To fight hyperinflation, Paul Volcker, then-chairman of the Federal Reserve, boldly raised interest rates to 19.1% in 1981 from 4.68% in 1977. The federal fund rates moved in tandem with inflation rates (see chart 5). Mr. Volcker’s courage saved the economy in the face of near unanimous denunciation and derision.
2. The Gold Bull Market From 2001 To 2011
After twenty years of doldrums, gold began to rally in late 2001. A stock market multi-year low, the 9-11 terror attack, and the Iraq War became the vital events for this fledgling gold price rise. From a low of $272 in November 2001 to $1806 in September 2011, the price of gold advanced 560%.
Interestingly, this gold bull also ran two major stages. (1). From a low of $272 in November 2001 to $959 in July 2008, gold prices moved up 252%, then retreated 25% as the Global Financial Crisis worsened in latter 2008 (See Chart 1). Dramatic demand for gold by hedge funds surfaced in 2001 as the US would run a record trade and budget deficit. China’s overall industrialization took off in 2002, providing the pivotal catalyst for the super bulls in metal and oil prices.
During this period, the inflation rate slowly budged up from 1.6% in 2002 to 3.8% in 2008, while interest rates kept moving down from 6% in 2001 to 1% in May 2004, then sped up to 5.25% in August 2006 as the Federal Reserve looked likely to be behind the yield curve (See Chart 6). This shows that gold prices did move in sync with the inflation rate, but randomly shifted with interest rates during this period. (2). From the low of $712 in November 2008 to $1806 in November 2011, gold prices mounted 153%.
After the financial crisis, global central banks adopted quantitative easing policy to prime the pump. By flooding the financial system with money, central bank pushed down interest rates, while encouraging inflation. Interest rates dropped to 0.1% from 5% in August 2007, and the inflation rate climbed back to 3.2% from -0.4% in 2009, then gradually drifted down afterward (See Chart 6).
Implication for Current Gold Rally
Since then, the price of gold has rebounded 10%. It is too early to tell if this 10% rally is the incipient of the third secular gold bull market. Based on twenty years of time lapse between the first and second gold bull markets, the current gold secular bear market should have further to go. Present markets are still full of gold bulls and need more time to exhaust hope for gold.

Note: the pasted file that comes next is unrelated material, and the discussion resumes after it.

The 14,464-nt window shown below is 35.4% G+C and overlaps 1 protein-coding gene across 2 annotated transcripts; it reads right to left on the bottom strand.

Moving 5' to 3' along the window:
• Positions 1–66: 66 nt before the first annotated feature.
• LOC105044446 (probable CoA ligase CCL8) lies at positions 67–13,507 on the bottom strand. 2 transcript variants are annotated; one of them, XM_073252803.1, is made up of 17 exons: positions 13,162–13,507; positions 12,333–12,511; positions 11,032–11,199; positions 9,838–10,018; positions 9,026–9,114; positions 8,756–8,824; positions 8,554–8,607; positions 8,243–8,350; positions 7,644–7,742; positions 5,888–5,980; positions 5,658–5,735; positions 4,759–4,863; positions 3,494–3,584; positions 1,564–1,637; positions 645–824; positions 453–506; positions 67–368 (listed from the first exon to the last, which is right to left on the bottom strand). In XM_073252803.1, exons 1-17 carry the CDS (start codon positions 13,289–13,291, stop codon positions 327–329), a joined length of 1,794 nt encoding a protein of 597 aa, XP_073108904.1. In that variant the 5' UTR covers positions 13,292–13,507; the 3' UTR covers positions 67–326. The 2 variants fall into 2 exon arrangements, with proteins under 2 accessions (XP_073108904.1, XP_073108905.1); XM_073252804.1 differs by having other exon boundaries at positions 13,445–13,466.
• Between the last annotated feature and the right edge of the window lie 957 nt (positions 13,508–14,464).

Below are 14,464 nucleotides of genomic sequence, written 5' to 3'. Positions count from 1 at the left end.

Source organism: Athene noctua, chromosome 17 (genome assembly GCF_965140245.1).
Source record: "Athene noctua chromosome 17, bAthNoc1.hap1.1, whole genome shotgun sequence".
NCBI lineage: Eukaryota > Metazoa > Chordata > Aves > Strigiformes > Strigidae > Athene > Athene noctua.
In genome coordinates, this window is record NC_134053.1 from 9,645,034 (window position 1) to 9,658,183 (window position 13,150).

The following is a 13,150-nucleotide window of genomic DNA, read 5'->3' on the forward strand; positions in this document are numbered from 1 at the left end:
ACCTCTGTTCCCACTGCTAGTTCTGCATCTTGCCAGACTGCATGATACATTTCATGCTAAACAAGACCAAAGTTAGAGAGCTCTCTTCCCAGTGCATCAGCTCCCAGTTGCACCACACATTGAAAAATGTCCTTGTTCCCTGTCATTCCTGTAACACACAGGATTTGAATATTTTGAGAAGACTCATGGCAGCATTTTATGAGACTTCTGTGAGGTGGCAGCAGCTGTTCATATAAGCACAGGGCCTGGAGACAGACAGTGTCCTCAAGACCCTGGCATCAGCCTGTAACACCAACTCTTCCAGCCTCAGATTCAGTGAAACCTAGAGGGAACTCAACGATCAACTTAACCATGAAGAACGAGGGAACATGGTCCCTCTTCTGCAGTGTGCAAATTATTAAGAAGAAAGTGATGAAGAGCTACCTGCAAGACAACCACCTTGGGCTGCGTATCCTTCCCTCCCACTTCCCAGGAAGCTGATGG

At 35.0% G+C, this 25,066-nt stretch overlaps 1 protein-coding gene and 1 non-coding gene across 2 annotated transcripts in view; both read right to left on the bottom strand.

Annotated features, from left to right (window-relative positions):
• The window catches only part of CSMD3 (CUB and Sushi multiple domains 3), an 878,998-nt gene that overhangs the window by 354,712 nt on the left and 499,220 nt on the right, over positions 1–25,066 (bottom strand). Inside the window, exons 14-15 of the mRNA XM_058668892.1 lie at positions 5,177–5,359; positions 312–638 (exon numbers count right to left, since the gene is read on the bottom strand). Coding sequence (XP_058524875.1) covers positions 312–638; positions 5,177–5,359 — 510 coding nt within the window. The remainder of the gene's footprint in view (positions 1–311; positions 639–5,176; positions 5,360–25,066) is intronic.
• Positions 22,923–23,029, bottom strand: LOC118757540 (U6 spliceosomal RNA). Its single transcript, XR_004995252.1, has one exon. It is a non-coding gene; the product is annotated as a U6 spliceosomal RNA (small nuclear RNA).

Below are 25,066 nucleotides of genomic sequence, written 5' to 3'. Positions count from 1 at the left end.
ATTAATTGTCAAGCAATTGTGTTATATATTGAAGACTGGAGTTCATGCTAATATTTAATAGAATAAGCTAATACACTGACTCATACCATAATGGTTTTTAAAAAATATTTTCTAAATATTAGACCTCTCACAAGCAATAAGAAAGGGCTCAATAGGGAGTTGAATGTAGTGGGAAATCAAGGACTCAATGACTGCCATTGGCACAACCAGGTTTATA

It is premature to conjecture that Trump’s fiscal policy will fan the inflation flame. Like Reagan, who did not cut taxes until two years after he was inaugurated, Trump may also delay his tax cut for all sorts of reasons. Although the Reagan era did create a huge deficit, gold prices did not grow into another powerful bull leg.
Technically, during the twenty years of gold price sluggishness between two secular bull markets, there were five cyclical bull runs: (1).+ 57% (June 29, 1982 to January 18, 1983—6.5 months); (2). +44% ( June 24, 1986 to December 15,1987 —18 months); (3).+15% ( September 21, 1989 to February 19, 1990— 5 months); (4).+16% (March 31, 1993 to July 9 1993 — 3.3 months); (5). +20%( August 15, 1999 to October 4, 1999–1.6 months).
The average rallied about 30% in nearly 7 months. Current gold price is engaging on the second upturn. The first rebounded 24.5% from December 4, 2015 to August 1, 2016, spanning 8 months. So the second rally can last 4 to 5 months or longer/shorter with upside 8% or more/less if factored into twenty years of previous gold bear market.
Silver bull markets could follow gold bull markets due to its similar chart pattern with gold price. If the above analysis is correct, gold/silver price could still be in the early inning of secular bear markets, and current rallies in gold/silver prices can be interpreted as cyclical rebound in long-term down trend or bottom building. The US dollar could be strengthening further in the foreseeable future, given its inverse relationship with gold prices. However, investors can still selectively participate in the cyclical gold/silver recovery.
The author acknowledged the views on metal sector from John Bell -a metal specialist investor whose portfolio returned 170% in 2016. This is just a personal opinion, and personal opinion is often wrong. Currently, the author has no position on any of the above mentioned stocks, and may or may not build any position on any stocks above in the future.
Chart 1. Gold Prices From 1973 to 2017
Source: Gold Price
Chart 2. Silver Prices from 1973 to 2017
Source: Gold Price
Chart 3. Annual Inflation Rate from 1970-1979
Chart 4. Annual Inflation Rate from 1980 to 1989